4 Tips for Resignation Best Practices
Handing in your resignation may feel like a daunting task, regardless of the reason you’ve decided to leave your current position. Whether you are taking on new endeavors, your current position is no longer the right fit, or you are embarking on a sabbatical, it is important to leave respectfully and professionally, allowing your team to transition smoothly.
No matter your reason for resigning, let’s review 4 tips of resignation best practices.
- Speak to Your Manager
- Write a Two-Week Notice
- Answer Exit Interview Questions
- Maintain Professionalism
Speak to Your Manager
First and foremost, be sure to speak to your manager or supervisor in person vs. resigning via email or text. In this day and age of WFH, in-person may mean a Zoom or Teams meeting, so be sure to schedule a video meeting to discuss before handing in your written notice of resignation letter.
Since you have built a relationship with your manager, you owe them more than a quick email if you decide to resign from your job and share gratitude for the opportunity they have given you.
Additionally, be sure to tell your supervisor before you tell other members at the company or on your team. You do not want your boss finding out from someone else that you are quitting.
It is good professional conduct to speak to your manager to ensure that you leave on good terms and share feedback necessary for uninterrupted workflow.
Write a Two-Week Notice
As you may already know, giving your company a two-week notice before leaving your position is common courtesy and standard best practice.
By giving a two-week notice, you allow your manager to find a suitable replacement. Don’t leave your team hanging, and provide a well-thought-out notice of your resignation, with recommendations on who on the team can take over some of your tasks. This will give everyone some time to take over your deliverables without falling behind.
So, you might be asking, “What is the proper way to write a two-week notice?”
The following outlines the elements to include when writing a professional two-week notice.
First, begin by stating that you are resigning from your position. This statement should include the name of your position and the company you work for.
For example, “I would like to inform you that I am resigning from my position as XYZ Associate at Company X.”
Next, please state the date of your last day of work, whether it is two weeks from when you are writing the letter or list a specific date.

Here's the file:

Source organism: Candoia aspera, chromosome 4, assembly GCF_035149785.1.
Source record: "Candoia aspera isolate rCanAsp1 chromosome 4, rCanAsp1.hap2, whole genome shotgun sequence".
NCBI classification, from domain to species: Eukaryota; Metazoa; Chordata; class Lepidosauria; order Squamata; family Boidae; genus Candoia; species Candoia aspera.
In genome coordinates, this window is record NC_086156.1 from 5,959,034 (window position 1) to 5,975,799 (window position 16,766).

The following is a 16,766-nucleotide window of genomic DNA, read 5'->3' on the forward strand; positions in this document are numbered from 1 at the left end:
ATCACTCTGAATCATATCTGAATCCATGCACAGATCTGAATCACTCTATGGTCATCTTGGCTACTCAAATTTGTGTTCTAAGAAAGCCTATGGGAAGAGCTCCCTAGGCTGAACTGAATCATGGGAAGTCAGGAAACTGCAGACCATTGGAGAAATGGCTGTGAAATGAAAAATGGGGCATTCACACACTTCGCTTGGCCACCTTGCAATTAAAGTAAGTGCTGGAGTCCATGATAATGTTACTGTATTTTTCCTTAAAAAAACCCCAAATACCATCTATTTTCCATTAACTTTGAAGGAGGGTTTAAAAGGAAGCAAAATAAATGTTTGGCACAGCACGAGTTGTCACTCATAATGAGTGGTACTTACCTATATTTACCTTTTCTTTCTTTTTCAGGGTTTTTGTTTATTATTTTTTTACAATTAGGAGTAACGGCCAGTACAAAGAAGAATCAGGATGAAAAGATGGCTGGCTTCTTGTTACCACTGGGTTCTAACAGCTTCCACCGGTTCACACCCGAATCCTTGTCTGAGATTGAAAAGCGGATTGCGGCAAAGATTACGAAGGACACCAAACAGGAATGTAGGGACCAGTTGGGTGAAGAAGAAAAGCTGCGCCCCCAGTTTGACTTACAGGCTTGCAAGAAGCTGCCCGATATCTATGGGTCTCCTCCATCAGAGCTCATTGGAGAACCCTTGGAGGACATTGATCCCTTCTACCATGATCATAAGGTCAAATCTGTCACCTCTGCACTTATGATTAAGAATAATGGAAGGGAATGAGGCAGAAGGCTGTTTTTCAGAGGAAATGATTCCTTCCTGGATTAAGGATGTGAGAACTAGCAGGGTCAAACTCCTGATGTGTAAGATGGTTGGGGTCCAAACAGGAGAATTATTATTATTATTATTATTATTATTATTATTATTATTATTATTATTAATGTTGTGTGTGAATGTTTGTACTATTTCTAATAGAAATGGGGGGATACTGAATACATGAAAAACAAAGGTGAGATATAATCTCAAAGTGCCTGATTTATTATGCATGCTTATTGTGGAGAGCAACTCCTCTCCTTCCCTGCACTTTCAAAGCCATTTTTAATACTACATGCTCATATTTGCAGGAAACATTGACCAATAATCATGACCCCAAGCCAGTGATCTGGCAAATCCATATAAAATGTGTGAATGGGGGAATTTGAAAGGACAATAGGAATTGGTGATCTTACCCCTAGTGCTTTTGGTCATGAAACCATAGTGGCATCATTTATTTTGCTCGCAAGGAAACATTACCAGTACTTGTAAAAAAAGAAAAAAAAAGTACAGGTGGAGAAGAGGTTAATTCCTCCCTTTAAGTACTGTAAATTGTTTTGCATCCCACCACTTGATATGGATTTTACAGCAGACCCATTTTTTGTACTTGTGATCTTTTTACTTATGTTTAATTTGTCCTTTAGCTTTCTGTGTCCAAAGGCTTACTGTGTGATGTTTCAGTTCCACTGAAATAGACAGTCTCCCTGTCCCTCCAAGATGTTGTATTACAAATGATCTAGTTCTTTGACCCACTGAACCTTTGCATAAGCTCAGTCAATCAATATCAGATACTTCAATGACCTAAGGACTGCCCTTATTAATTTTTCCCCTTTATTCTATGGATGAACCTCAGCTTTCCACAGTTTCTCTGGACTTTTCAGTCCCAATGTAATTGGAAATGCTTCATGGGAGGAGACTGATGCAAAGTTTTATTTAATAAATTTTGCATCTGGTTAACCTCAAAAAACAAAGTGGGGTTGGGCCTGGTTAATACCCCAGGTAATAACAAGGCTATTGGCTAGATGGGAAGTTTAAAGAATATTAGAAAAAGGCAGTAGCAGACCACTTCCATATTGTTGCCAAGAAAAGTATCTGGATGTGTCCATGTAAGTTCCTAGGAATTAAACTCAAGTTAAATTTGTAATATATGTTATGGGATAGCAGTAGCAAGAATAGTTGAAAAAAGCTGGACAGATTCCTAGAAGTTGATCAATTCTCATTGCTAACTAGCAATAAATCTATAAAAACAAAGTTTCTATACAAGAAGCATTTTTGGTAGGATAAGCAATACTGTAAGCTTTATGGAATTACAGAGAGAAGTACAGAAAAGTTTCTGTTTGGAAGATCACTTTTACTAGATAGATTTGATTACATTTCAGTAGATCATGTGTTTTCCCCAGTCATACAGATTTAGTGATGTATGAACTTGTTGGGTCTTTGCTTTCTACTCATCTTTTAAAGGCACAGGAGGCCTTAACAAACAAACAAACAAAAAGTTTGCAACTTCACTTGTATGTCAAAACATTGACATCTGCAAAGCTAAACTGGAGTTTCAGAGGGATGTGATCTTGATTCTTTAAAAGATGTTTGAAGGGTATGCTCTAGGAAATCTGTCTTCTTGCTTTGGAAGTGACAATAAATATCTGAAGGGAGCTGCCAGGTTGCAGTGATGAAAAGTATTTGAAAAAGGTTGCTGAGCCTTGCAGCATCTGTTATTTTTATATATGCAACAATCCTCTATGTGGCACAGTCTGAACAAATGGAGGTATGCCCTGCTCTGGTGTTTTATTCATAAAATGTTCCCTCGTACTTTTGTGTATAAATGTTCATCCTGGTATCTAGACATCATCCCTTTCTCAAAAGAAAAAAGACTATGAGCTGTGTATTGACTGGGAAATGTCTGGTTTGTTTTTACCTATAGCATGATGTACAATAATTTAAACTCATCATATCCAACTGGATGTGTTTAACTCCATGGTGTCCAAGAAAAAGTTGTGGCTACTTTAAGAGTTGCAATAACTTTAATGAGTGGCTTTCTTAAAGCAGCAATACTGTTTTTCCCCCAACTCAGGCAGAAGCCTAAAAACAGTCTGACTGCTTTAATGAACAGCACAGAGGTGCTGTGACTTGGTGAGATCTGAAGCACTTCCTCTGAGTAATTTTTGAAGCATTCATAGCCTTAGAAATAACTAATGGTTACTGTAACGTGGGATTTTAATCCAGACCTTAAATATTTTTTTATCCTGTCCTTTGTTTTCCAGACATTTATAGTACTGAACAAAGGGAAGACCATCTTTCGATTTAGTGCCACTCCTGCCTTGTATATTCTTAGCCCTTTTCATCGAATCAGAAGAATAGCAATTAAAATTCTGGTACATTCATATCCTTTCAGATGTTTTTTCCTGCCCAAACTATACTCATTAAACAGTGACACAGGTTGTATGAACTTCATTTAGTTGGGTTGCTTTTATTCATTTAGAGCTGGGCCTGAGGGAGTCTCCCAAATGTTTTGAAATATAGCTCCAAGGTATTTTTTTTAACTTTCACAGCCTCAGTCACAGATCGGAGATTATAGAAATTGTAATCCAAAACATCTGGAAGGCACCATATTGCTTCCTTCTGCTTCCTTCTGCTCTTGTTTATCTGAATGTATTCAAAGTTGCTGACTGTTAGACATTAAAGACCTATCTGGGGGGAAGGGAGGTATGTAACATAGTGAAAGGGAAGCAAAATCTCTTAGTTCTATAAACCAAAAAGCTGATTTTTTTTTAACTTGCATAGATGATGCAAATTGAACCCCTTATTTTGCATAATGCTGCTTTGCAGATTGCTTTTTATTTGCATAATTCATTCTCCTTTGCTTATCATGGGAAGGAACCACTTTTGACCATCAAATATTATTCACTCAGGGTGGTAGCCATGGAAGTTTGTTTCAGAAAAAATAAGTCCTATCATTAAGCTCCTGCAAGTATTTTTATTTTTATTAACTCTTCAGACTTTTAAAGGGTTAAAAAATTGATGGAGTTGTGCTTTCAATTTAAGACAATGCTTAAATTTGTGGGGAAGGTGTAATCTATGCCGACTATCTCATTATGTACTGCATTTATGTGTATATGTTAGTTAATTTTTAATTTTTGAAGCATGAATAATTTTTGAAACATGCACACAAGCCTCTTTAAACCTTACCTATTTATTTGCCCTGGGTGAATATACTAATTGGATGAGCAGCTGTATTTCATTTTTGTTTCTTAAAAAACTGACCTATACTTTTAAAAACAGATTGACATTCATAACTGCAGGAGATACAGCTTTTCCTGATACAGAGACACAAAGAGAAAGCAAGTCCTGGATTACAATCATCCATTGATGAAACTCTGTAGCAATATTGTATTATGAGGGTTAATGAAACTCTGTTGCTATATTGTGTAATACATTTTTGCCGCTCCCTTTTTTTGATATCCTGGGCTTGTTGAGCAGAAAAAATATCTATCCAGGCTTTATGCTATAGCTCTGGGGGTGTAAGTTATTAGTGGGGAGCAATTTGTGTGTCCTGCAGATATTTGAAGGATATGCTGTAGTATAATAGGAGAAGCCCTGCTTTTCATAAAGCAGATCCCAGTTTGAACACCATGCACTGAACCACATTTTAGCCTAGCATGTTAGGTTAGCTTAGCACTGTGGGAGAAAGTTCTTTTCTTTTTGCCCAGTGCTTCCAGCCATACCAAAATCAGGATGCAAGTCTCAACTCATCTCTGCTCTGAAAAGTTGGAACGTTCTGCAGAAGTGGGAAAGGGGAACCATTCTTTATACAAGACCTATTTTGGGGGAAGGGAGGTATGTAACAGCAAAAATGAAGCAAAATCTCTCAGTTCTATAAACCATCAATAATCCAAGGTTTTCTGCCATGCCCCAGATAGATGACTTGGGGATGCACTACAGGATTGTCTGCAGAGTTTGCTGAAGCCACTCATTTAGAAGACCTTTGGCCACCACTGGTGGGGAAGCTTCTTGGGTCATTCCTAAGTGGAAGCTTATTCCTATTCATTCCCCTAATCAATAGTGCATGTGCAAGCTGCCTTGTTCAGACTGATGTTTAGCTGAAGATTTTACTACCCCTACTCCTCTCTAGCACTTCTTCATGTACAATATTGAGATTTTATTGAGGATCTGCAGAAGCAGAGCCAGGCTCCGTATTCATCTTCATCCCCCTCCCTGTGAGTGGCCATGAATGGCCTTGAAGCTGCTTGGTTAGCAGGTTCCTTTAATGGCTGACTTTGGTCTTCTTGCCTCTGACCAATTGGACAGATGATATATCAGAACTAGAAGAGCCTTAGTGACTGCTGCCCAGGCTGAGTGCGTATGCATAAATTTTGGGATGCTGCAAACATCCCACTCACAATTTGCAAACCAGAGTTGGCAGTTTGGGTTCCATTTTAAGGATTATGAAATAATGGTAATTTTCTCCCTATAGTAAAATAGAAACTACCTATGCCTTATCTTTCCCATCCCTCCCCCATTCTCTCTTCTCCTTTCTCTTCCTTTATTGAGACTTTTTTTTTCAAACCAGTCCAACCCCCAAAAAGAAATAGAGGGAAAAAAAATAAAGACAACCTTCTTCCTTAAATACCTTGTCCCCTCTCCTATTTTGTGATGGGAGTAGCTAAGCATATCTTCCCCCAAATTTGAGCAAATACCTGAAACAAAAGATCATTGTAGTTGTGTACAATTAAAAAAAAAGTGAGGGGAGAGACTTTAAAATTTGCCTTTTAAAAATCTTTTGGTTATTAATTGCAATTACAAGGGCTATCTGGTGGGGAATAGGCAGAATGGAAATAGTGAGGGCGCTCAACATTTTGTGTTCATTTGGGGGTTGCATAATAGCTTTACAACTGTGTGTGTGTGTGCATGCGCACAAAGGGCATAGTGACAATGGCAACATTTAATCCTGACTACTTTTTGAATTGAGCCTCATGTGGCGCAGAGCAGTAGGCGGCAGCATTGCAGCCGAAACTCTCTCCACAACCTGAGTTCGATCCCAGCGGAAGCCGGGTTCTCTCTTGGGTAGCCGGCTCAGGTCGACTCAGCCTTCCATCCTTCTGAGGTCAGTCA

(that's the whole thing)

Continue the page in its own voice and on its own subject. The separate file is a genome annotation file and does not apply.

Although you do not have to explain why you are leaving your position, you should provide a statement of gratitude. This could be a sentence or two explaining what you learned in the position, how working at the company has provided you with an opportunity to grow, or gratitude for the personal connections you have made.
End your letter by offering any help while your company transitions. This may include recommending other employees for your position or offering to train whoever takes on the position next.
You should format your resignation letter in business letter format, with your name and contact information at the top, and maintain a positive tone overall.
Answer Exit Interview Questions
Your exit interview allows the company to understand why you are leaving your position and, if needed, improve other employees’ experiences in the future. Be honest and offer constructive feedback that the company can implement and grow.
Respond to exit interview questions respectfully and objectively. Think about how your answers can improve the culture or processes rather than focusing on personal experiences that may not be relevant.
Maintaining professionalism throughout your resignation process is key. It allows you to preserve the professional and personal relationships you cultivated and upholds your reputation, especially if you choose to remain in the same industry or seek references in the future.
Keep your high work ethic until your very last day of work. In other words, work as hard as you always have and do not use your resignation as an excuse to ease off. Your team is counting on you.
It is up to you to take charge of your career, growth, and success. This sometimes means resigning from your current position to pursue other opportunities.
Resigning from a position that no longer serves you should not be scary. It should be empowering. Follow the tips we presented in this article to ensure that you resign in a stress-free and professional manner!
If you are looking for new opportunities, check out our open jobs page. Wishing you the best in your next career move.
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